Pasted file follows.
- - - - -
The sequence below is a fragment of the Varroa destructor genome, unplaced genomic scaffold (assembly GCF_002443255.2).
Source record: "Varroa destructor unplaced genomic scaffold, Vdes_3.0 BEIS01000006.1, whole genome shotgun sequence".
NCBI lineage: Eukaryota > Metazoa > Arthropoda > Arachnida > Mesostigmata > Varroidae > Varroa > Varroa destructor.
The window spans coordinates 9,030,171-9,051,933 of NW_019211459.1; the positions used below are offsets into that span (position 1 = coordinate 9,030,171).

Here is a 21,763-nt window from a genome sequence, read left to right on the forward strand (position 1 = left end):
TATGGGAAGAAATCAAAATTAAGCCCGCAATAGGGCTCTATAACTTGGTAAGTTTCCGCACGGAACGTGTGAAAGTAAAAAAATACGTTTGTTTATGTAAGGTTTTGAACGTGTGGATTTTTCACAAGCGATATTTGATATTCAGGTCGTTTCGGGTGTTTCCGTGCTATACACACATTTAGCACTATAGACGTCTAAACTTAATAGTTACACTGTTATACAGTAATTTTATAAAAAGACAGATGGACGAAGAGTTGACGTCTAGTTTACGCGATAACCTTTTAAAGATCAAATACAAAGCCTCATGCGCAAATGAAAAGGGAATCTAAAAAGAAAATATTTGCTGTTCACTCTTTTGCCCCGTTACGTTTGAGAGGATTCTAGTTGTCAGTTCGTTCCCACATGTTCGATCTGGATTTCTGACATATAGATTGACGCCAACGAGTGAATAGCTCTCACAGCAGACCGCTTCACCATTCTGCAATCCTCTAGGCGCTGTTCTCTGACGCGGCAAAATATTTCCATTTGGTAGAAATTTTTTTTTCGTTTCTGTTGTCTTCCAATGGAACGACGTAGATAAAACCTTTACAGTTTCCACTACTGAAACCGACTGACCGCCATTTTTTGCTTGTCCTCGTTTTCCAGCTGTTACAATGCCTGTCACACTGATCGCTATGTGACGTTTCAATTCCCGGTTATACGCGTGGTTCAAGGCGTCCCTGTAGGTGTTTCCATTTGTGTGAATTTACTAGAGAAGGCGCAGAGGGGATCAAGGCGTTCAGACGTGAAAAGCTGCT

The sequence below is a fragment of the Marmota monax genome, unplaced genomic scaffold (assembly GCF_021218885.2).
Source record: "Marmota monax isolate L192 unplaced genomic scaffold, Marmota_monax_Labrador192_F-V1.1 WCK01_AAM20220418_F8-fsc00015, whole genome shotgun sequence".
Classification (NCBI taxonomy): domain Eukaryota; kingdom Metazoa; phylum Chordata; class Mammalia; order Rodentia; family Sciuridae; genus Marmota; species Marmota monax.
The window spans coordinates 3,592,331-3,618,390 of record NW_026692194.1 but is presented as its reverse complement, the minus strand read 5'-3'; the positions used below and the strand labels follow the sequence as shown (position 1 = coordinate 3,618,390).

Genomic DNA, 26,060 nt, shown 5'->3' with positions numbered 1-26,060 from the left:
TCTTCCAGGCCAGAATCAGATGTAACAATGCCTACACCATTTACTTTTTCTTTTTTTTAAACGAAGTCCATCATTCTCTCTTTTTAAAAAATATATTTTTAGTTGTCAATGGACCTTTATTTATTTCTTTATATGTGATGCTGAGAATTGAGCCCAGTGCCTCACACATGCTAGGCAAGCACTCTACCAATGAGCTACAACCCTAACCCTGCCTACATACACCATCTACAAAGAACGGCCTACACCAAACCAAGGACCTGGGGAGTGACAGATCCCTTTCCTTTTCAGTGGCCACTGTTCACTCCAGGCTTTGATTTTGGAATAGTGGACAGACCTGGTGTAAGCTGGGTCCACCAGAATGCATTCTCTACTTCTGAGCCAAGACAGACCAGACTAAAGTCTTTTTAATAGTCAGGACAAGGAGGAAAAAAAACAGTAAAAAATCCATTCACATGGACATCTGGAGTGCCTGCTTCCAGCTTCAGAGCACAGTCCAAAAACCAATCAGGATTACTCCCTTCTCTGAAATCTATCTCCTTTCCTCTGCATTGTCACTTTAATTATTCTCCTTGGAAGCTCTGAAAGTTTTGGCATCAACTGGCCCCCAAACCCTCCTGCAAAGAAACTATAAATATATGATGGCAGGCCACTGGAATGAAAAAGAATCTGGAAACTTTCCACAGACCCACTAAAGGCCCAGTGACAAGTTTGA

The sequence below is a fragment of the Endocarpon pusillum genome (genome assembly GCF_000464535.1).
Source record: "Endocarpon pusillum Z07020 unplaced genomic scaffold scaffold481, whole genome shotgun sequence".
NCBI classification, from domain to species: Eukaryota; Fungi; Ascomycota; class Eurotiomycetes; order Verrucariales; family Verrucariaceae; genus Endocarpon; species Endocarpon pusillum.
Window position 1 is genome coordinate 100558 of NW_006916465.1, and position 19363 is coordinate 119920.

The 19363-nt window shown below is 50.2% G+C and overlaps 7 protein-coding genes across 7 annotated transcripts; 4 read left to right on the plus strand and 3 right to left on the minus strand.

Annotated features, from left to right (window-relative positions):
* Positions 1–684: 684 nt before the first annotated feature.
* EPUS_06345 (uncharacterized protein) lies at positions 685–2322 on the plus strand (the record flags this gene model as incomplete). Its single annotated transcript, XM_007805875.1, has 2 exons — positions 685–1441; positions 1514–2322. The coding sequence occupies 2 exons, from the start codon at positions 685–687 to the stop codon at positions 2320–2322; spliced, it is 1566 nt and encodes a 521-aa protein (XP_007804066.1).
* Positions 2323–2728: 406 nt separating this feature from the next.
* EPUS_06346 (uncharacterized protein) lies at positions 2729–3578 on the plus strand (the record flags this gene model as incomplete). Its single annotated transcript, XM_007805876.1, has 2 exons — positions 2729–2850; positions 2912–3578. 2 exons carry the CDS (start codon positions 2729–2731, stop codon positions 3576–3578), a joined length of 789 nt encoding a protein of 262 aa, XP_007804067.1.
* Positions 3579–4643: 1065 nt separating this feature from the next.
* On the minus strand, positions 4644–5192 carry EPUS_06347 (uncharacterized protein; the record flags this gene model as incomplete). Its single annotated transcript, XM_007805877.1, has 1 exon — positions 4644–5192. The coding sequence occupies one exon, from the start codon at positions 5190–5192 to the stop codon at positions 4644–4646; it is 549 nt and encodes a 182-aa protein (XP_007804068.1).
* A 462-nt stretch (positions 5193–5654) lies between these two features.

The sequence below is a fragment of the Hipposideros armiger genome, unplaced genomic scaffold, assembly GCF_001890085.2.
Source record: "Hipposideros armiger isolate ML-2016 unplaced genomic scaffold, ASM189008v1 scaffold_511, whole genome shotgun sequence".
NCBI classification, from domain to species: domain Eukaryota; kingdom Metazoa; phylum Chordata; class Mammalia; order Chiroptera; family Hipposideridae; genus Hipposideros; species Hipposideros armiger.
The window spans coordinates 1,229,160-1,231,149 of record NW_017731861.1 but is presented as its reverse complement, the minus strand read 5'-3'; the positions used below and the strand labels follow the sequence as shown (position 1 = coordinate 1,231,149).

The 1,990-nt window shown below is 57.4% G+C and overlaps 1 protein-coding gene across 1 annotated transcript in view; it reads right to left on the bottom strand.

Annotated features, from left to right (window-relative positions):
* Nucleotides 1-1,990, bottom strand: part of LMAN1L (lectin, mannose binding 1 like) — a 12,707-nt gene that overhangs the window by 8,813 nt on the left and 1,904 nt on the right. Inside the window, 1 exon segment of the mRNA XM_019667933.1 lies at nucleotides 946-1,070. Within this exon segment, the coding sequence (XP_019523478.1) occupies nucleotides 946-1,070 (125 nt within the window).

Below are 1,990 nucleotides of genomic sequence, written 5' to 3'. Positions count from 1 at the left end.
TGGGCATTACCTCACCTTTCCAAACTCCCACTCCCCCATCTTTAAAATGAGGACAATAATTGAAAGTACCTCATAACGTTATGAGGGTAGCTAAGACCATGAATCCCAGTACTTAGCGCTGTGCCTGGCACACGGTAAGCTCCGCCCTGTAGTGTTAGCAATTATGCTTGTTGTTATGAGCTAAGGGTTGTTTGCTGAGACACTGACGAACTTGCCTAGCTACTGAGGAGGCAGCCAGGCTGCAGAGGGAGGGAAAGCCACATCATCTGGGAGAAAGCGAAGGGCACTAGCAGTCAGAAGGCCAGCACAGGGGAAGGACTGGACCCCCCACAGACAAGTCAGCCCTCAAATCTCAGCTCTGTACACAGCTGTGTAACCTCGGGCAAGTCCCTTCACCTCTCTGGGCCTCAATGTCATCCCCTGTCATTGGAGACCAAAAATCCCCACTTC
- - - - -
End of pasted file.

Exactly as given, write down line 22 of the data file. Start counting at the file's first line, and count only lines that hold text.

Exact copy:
* EPUS_06346 (uncharacterized protein) lies at positions 2729–3578 on the plus strand (the record flags this gene model as incomplete). Its single annotated transcript, XM_007805876.1, has 2 exons — positions 2729–2850; positions 2912–3578. 2 exons carry the CDS (start codon positions 2729–2731, stop codon positions 3576–3578), a joined length of 789 nt encoding a protein of 262 aa, XP_007804067.1.